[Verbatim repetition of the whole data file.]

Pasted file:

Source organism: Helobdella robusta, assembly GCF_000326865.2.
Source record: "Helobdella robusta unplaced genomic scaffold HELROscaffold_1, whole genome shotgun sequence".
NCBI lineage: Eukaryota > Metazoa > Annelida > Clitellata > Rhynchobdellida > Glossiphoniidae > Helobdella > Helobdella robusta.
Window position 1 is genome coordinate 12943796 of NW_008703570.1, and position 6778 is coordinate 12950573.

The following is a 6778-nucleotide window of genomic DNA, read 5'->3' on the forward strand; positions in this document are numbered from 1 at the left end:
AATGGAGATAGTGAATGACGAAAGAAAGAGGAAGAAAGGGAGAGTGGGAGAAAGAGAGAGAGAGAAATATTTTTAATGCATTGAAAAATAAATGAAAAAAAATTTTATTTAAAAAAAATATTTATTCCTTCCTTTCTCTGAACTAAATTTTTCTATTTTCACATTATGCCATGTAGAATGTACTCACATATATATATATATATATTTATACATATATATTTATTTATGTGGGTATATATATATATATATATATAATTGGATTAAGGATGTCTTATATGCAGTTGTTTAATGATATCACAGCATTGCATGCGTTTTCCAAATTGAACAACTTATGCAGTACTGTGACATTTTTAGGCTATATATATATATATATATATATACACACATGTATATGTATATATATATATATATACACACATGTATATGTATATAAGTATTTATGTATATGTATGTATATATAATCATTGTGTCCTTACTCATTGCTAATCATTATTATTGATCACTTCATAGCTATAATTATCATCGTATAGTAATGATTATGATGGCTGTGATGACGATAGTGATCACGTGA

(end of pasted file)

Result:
Source organism: Helobdella robusta, assembly GCF_000326865.2.
Source record: "Helobdella robusta unplaced genomic scaffold HELROscaffold_1, whole genome shotgun sequence".
NCBI lineage: Eukaryota > Metazoa > Annelida > Clitellata > Rhynchobdellida > Glossiphoniidae > Helobdella > Helobdella robusta.
Window position 1 is genome coordinate 12943796 of NW_008703570.1, and position 6778 is coordinate 12950573.

The following is a 6778-nucleotide window of genomic DNA, read 5'->3' on the forward strand; positions in this document are numbered from 1 at the left end:
AATGGAGATAGTGAATGACGAAAGAAAGAGGAAGAAAGGGAGAGTGGGAGAAAGAGAGAGAGAGAAATATTTTTAATGCATTGAAAAATAAATGAAAAAAAATTTTATTTAAAAAAAATATTTATTCCTTCCTTTCTCTGAACTAAATTTTTCTATTTTCACATTATGCCATGTAGAATGTACTCACATATATATATATATATATTTATACATATATATTTATTTATGTGGGTATATATATATATATATATATAATTGGATTAAGGATGTCTTATATGCAGTTGTTTAATGATATCACAGCATTGCATGCGTTTTCCAAATTGAACAACTTATGCAGTACTGTGACATTTTTAGGCTATATATATATATATATATATATACACACATGTATATGTATATATATATATATATACACACATGTATATGTATATAAGTATTTATGTATATGTATGTATATATAATCATTGTGTCCTTACTCATTGCTAATCATTATTATTGATCACTTCATAGCTATAATTATCATCGTATAGTAATGATTATGATGGCTGTGATGACGATAGTGATCACGTGA